New criteria: a turning also for patients

In the United States, every year, six out of every 100,000 individuals are diagnosed with gliomas [2]. However, there’s a flicker of hope also amidst the numbers: clinical trials for glioblastoma, particularly the most aggressive form, are steadily increasing at an encouraging rate [3].

We are convinced that the rising tide of research, reflected in these numbers, will ultimately translate into effective therapies for glioblastoma patients. The newly implemented RANO criteria are a vital tool in the fight against cancer. Moreover, these criteria address complex issues like pseudoprogression and pseudoresponse. And this leads to more accurate and consistent data, ultimately speeding up development of life-saving treatments.

RANO 2.0 versus Graylight Imaging’s algorithm

While RANO 2.0 still uses the standard maximum cross-sectional area of tumor (two-dimensional) measurements. With our algorithm you may go a step further and get both 2D and volumetric assessments. As you can read RANO 2.0 introduces volumetric measurement as an additional option. Without a doubt, it will gain in importance considering the growing interest in this type of measurements. Our algorithm allows for deriving overall response assessments based on both metrics, fully aligned with RANO 2.0 guidelines.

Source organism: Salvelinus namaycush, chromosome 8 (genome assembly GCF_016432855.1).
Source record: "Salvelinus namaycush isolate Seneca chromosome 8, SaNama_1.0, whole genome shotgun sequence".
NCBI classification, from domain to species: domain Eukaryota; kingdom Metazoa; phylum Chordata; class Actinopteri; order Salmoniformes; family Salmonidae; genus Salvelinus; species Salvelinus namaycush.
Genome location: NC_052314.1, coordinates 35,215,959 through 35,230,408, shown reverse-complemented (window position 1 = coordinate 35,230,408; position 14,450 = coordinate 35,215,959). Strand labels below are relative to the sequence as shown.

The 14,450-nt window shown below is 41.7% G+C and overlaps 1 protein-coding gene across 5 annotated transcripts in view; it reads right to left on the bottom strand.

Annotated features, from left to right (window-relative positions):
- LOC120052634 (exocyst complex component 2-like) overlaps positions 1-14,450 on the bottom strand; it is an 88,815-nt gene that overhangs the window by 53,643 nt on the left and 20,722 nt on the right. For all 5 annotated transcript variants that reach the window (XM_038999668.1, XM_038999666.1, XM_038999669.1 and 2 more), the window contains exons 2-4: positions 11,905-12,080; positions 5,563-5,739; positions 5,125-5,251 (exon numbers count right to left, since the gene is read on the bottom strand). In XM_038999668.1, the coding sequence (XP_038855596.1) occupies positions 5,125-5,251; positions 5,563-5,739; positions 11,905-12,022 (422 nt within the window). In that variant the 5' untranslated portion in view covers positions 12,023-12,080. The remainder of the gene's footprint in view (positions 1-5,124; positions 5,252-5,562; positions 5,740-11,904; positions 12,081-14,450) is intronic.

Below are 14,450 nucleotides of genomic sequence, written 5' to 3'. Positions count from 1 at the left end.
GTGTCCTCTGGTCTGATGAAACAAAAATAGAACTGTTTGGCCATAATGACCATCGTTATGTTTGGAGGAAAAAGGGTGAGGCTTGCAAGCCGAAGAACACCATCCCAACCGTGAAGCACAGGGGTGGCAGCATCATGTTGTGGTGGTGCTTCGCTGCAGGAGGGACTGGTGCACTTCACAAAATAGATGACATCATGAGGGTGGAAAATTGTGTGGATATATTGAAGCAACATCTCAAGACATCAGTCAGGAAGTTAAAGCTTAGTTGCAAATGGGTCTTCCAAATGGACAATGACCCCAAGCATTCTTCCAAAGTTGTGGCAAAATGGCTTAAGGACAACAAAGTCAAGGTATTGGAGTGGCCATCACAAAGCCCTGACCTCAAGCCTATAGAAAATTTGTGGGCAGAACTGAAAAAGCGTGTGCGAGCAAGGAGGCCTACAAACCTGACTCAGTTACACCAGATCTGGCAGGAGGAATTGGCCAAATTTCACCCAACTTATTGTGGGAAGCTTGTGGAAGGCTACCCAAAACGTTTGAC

This picture depicted results of automated RANO solution for oncology.

Image comes from: Jakub Nalepa, Krzysztof Kotowski, Bartosz Machura, Szymon Adamski, Oskar Bozek, Bartosz Eksner, Bartosz Kokoszka, Tomasz Pekala, Mateusz Radom, Marek Strzelczak, Lukasz Zarudzki, Agata Krason, Filippo Arcadu, Jean Tessier, Deep learning automates bidimensional and volumetric tumor burden measurement from MRI in pre- and post-operative glioblastoma patients, Computers in Biology and Medicine, Volume 154, 2023, https://doi.org/10.1016/j.compbiomed.2023.106603

We believe that establishing a unified set of criteria for assessing patient response is a critical step toward developing new treatment options for patients with brain tumors. We are proud to contribute to this important fight by providing an AI algorithm. It assesses patient response type, provides volumetric and 2D data, tracks these values over time. Equally important: it compares scans from different time points. And does so in a repeatable manner free of interobserver variability.


[1] Wen PY, van den Bent M, Youssef G, Cloughesy TF, Ellingson BM, Weller M, Galanis E, Barboriak DP, de Groot J, Gilbert MR, Huang R, Lassman AB, Mehta M, Molinaro AM, Preusser M, Rahman R, Shankar LK, Stupp R, Villanueva-Meyer JE, Wick W, Macdonald DR, Reardon DA, Vogelbaum MA, Chang SM. RANO 2.0: Update to the Response Assessment in Neuro-Oncology Criteria for High- and Low-Grade Gliomas in Adults. J Clin Oncol. 2023 Nov 20;41(33):5187-5199. doi: 10.1200/JCO.23.01059. Epub 2023 Sep 29. PMID: 37774317; PMCID: PMC10860967.

[2] https://www.ncbi.nlm.nih.gov/books/NBK441874/

[3] https://journals.viamedica.pl/neurologia_neurochirurgia_polska/article/download/PJNNS.a2021.0024/55293